I’ve been mentally compiling this post for months; every time I go to Barnes & Noble I’m greeted/assaulted by yet another novel on the “New Fiction” table about someone’s wife. The wife of someone with a notable profession or occupation or designation. This is a somewhat strange trend in women’s literature that’s appeared in the last few years that, if the covers above are any indication, has gotten way, way out of hand. (I searched “wife” on B&N’s website and this wasn’t even all the results from the first few pages.) There seems to be no end to the interpretations: there’s the wife of a ringmaster, the wife of a tea planter, the wife of a tiger (um?), the wife of a traitor, the wife of a widower (wait…), even the wife of a Nazi officer. There’s the 19th wife (I haven’t read it but I’m guessing/hoping it’s about a polygamist family), the silent wife, the secret wife, and a wife who is ~unseemly~. There’s a wife in Paris and a wife in California. There’s even the absolutely confounding “My Husband’s Wife.” (Your husband’s wife IS YOU.) So many wives! So many novels about women, women ostensibly interesting enough to string a whole book around. And yet! This sub-genre of women’s lit has relegated these interesting, novel-worthy women to secondary characters in their own stories. Women, even when they are the protagonists, are only defined by their relationship to men.
Oh, the rage.
To be fair, I’ve only read “The Paris Wife,” (because of course I have) and I fell in love with McLain’s interpretation of Hemingway’s first, long-suffering wife, Hadley. Do I get why it was titled “The Paris Wife”? Sure. Could it have easily been titled something else entirely, something befitting the struggles of the main character, her resilience in the face of infidelity, her selflessness and goodness? Yes! But nah, she was married to Hemingway right when they first moved to Paris, so naturally her story became, “The Paris Wife.” She was just his wife, after all. Merely an extension of her husband. Except she wasn’t! She was strong-willed and independent and the title on the cover was so unbefitting for the character inside the pages.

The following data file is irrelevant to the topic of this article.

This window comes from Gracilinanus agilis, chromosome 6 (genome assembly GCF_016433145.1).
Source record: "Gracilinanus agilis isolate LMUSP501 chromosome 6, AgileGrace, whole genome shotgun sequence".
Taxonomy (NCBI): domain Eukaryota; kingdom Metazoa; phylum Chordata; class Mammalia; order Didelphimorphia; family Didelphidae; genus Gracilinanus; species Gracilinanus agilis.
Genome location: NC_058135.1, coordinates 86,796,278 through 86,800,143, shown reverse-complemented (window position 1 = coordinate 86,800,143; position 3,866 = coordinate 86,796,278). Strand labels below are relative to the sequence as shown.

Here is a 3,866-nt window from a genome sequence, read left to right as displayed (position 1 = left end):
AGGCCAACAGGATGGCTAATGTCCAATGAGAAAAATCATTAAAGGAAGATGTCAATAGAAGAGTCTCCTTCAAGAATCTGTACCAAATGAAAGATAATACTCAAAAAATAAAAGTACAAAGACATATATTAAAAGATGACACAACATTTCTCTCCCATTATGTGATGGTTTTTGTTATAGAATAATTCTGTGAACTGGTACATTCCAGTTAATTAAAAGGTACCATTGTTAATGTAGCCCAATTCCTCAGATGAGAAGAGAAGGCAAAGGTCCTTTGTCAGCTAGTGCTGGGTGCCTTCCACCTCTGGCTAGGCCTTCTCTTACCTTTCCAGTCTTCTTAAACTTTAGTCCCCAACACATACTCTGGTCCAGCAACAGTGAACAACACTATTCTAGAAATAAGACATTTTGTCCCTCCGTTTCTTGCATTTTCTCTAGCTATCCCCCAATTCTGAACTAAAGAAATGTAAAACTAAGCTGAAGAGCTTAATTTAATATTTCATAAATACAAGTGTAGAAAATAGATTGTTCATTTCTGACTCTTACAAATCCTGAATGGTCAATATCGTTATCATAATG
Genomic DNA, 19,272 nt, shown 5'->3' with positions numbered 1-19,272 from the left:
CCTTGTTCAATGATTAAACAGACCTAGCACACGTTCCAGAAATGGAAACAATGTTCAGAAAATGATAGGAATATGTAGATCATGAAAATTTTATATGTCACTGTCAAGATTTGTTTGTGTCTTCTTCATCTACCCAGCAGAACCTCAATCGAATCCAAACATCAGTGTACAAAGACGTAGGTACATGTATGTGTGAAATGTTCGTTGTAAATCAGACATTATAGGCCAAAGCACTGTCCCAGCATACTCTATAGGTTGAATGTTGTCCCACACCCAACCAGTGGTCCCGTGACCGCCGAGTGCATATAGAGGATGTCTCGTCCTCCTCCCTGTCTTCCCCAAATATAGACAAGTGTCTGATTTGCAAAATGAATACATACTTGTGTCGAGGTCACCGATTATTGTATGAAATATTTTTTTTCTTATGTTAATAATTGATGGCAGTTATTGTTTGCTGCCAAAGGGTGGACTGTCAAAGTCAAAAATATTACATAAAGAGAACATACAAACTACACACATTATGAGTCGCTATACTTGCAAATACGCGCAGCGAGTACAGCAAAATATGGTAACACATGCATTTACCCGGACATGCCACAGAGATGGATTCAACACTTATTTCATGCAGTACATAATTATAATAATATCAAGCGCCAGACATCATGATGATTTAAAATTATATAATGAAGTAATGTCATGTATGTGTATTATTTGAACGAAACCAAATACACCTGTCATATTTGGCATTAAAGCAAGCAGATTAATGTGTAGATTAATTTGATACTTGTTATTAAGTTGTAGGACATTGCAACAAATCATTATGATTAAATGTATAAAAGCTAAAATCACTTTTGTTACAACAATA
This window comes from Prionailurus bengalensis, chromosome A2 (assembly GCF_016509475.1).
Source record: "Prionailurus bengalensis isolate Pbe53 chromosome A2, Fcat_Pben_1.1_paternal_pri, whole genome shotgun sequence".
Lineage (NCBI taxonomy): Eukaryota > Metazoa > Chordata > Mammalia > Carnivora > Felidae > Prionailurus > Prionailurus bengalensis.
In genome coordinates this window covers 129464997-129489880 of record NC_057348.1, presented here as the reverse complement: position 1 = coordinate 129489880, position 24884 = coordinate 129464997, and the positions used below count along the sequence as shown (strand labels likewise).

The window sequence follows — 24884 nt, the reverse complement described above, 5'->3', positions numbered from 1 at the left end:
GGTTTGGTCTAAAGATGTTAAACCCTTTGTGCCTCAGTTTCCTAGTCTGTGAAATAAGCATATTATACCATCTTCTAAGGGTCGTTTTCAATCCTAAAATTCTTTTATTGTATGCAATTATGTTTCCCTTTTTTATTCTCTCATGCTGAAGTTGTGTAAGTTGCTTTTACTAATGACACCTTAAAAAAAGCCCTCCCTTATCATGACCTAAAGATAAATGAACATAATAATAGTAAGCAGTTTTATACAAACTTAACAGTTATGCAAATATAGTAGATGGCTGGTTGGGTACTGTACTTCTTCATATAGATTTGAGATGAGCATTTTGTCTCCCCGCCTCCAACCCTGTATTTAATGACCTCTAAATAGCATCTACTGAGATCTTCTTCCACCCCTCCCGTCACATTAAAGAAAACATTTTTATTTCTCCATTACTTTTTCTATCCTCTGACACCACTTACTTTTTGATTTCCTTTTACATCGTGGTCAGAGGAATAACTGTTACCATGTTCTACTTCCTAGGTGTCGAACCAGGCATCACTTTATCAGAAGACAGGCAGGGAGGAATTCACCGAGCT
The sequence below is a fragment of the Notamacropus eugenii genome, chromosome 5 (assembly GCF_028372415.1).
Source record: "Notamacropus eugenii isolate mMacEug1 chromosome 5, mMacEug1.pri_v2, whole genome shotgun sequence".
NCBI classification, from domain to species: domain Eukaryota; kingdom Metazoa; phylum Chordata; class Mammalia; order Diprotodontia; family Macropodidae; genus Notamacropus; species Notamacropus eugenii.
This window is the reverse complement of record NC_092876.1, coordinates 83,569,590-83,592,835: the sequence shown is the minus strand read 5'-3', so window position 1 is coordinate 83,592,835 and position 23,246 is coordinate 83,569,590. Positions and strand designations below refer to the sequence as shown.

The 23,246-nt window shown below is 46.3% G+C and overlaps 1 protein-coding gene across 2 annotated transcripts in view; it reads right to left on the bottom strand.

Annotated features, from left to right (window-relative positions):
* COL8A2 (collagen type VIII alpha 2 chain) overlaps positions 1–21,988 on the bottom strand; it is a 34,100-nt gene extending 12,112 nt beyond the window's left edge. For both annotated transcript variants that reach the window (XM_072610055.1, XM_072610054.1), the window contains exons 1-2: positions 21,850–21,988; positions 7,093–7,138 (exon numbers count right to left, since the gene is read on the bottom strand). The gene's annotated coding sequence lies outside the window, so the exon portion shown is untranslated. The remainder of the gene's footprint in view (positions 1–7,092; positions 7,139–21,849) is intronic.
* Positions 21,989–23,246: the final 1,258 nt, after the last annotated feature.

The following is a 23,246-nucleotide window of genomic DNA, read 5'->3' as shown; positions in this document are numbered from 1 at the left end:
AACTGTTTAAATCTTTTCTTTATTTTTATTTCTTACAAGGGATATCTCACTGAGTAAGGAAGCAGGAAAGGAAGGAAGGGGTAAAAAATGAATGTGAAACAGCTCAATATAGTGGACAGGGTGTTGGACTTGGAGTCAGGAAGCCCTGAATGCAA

I have the same reaction when I see other women’s social media profiles that start “Wife, mama,” and list a thousand other descriptions based solely on their relationship to other people before listing anything about themselves as an individual human being. I’m my own fully-formed person who isn’t defined by her husband, and I would never expect Jamal to say he’s “a husband” first when meeting new people. I have never described myself as a wife first. And that isn’t a deliberate, feminist choice, or a slight to Jamal. I speak French, I’m working on a novel, I drink an obscene amount of tea, I can pick things up with my toes, I slept with a nightlight until I was in my early 20s, I listen exclusively to classical music on the radio, and I have a membership to the Louvre. I’m a writer who happens to have a husband, I am not a wife who writes occasionally. If you boiled my existence down to my identity as Jamal’s spouse, I would become “The Senior Vice President of Solutions Architecture’s Wife,” which says absolutely nothing about me and everything about him. I think that’s what is so infuriating about all of these titles, especially because the books go on to say everything about the women. Maybe publishers don’t think people (read: men) would buy them otherwise?
I saw a tweet recently, in response to the hideous comments about glorified-sexual-assault made by one of the candidates for president, that fit this post perfectly. Lots of men came out to express how disgusted they were by the comments…not as human beings with morals, but rather as husbands and as fathers of daughters. Because if you can’t even title a novel about a women with deference to the actual woman, why wouldn’t men only think about women in relation to themselves? The tweet read: “Fun fact: in addition to being wives and daughters and mothers and sisters and grandmas and aunties, women are also people.” A novel concept (pun very much intended).